3- Evaluation by Computed Tomography with:
a. Absence of associated injuries on hollow viscus and pneumoperitonium
b. Absence of contrast blush (evidence of active arterial bleeding is indication for angiography and embolization)
4- Clinical evaluation with no signs of peritonitis
Monitorization of patients undergoing nonoperative management:
1- Hemoglobin/ Hematocrit measurement every 6 hours or more frequently if any clinical deterioration
2- ABG measurements every 6 hours or more frequently if any clinical deterioration
3- ICU (Intensive Care Unit)
Criteria for failure of nonoperative management:
1- Need for surgical intervention determined by:
a. Hemodynamic instability
b. Failure of angioembolization to control active bleeding
c. Progressive fall of hemoglobin/ hematocrit levels with recurrent blood transfusion
d. Clinical signs of peritonitis
Until March 2009 helical CT scan was used as a diagnostic tool. After this period, multi-slice CT became routine for all admitted trauma patients in our hospital. For the CT scan evaluation, the patient must be hemodynamically stable, or remain stable after adequate fluid replacement. According to this protocol, Glasgow Coma Score wasn’t an exclusion criterion. The presence of contrast extravasation has usually indicated embolization through arteriography prior to surgery indication.
Study variables and outcome measures
Age, gender, mechanism of injury, systolic blood pressure (SBP), Revised Trauma Score (RTS), Injury Severity Score (ISS), CT scan findings, presence of associated abdominal injuries, need for surgical intervention, need for blood transfusions, complications related to liver (re-bleeding of the liver, biliary fistula, biliar peritonitis, liver abscess and intra-abdominal abscess) and non-liver related complications (pneumonia, empyema, atelectasis, Adult Respiratory Distress Syndrome, kidney failure, intestinal fistulae, urinary tract infections, sepsis and brain injury), mortality and length of stay in the hospital, were analyzed [13, 14].
Discrete variables are summarized as frequency and percentages. Summary data for continuous variables is presented as means and standard deviations, or medians and ranges depending on the distribution.
During the study period, 754 patients with hepatic trauma were admitted in our service. This total included 294 (39%) patients with blunt hepatic trauma. Eighty patients (27.2%) of this total met the criteria and were treated nonoperatively. Eighteen (22.5%) out of these 80 patients were classified as having a grade IV hepatic injury; and thus constitute the study cohort. Of the 18 admitted patients with AAST-OIS grade IV blunt hepatic trauma, six patients (33.3%) were women and 12 patients (66.7%) were men. The mean age of patients was 34.22 ± 13.02 years, ranging from 20 to 59 years.
The mechanisms of injury are distributed as follows: 11 patients were involved in motor vehicle crashes; 7 (38.9%) in motorcycle collisions; and 4 (22.2%) in small utility car crashes. Two (11.1%) were pedestrians hit by a car and 5 patients (27.8%) suffered other types of blunt trauma.
The mean systolic blood pressure on admission was 116.76 ± 28.33 mmHg. The only patient admitted with hypotension remained stable after 2000 ml crystalloid infusion. The mean Revised Trauma Score was 7.60 ± 0.58. The average Injury Severity Score of these patients was 24.11 ± 8.73.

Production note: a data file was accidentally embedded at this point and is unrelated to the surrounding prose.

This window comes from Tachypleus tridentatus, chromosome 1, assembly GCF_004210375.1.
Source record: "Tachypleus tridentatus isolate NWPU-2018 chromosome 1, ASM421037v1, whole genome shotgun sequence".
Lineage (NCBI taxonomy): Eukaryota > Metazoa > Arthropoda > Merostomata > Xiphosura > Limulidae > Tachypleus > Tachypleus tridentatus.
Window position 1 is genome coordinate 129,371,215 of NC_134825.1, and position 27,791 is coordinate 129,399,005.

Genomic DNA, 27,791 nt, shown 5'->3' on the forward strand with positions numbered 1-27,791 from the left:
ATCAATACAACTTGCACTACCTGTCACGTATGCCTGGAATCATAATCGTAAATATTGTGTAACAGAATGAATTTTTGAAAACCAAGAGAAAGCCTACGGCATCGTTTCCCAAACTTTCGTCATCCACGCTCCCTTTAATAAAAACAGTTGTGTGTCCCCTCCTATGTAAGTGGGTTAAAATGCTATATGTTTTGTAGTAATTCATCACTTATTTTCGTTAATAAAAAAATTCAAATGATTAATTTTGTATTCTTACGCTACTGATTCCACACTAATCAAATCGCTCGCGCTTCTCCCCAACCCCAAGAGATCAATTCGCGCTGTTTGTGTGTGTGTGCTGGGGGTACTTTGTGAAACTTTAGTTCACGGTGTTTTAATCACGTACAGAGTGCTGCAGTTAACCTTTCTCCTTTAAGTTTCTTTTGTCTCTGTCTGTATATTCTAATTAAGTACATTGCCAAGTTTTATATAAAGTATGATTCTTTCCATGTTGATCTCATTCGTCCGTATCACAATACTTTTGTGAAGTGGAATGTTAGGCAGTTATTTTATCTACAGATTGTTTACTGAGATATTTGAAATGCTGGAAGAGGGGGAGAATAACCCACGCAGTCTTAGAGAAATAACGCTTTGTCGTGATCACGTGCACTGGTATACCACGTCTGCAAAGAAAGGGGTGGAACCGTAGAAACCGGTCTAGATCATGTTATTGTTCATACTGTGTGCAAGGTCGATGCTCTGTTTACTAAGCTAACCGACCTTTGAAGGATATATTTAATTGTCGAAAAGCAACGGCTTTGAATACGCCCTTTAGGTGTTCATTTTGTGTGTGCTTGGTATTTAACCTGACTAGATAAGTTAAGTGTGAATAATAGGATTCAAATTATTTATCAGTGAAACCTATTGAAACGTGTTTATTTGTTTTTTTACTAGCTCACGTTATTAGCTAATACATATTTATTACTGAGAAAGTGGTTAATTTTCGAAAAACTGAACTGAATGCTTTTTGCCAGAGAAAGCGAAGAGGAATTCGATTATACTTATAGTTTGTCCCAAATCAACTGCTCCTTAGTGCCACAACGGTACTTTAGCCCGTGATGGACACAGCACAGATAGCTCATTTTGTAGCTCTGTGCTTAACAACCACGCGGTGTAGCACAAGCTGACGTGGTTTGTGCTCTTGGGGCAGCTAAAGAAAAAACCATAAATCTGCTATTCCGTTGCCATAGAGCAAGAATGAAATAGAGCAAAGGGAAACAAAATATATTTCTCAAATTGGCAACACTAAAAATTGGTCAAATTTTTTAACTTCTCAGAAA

Twelve patients (66.7%) required blood transfusion, with a mean of 2.26 ± 1.57 packed red blood cells per patient.
Evaluated aspects of patients with grade IV blunt hepatic trauma undergoing nonoperative management.
Demographics and baseline characteristics
Frequence / mean (n/ SD)
34 (± 13)
Systolic Blood Pressure on admission
117 (± 28)
7.6 (± 0.58)
24 (± 9)
Packed red blood cell transfused
2.26 ± 1.57
Associated abdominal injuries
Outcome of patients with grade IV blunt hepatic trauma undergoing nonoperative management.
Frequence / mean (n/SD)
Complications related to the liver
Non -liver related complications
Failure of nonoperative management
Length of hospital stay
11.56 ± 5.3
Since 1980 several studies have proposed that nonoperative treatment of blunt liver injuries be considered the treatment of choice for patients with hemodynamic stability. The great capacity of the liver for regenerating, the pattern of venous bleeding, and the high rate of spontaneous hemostasis, may explain and be responsible for high success rates associated with nonoperative treatment. Pachter et al, in a multicenter study with 13 Level I Trauma Centers in the USA, reported a 98.5% rate of success in nonoperative treatment for selected patients [7, 8, 12, 15–18].
Severe liver injuries (grade III, IV and V) have higher morbidity and mortality. In a study with 170 patients with hepatic trauma, Rizoli et al observed a total of 10 deaths, all with grade IV and V injuries. Many surgeons choose to operate complex lesions of the liver even in patients admitted with hemodynamic stability, fearing a possible rebleeding of liver injury. It is known that the liver rebleeding in patients admitted with hemodynamic stability and with no blush on CT scan, is a rare event [2, 6, 16, 19].
Patients admitted with severe liver injuries tend to be more critical. The average ISS of patients in this study was 24.1. Kozar et al found an average of ISS 28 for patients with grade IV blunt hepatic trauma. In other studies involving patients with blunt or penetrating liver trauma with grade IV and V injuries, submitted to surgical treatment or non-surgical, the average ISS was 25, 33, 34 and 36 respectively [2, 6, 20–22].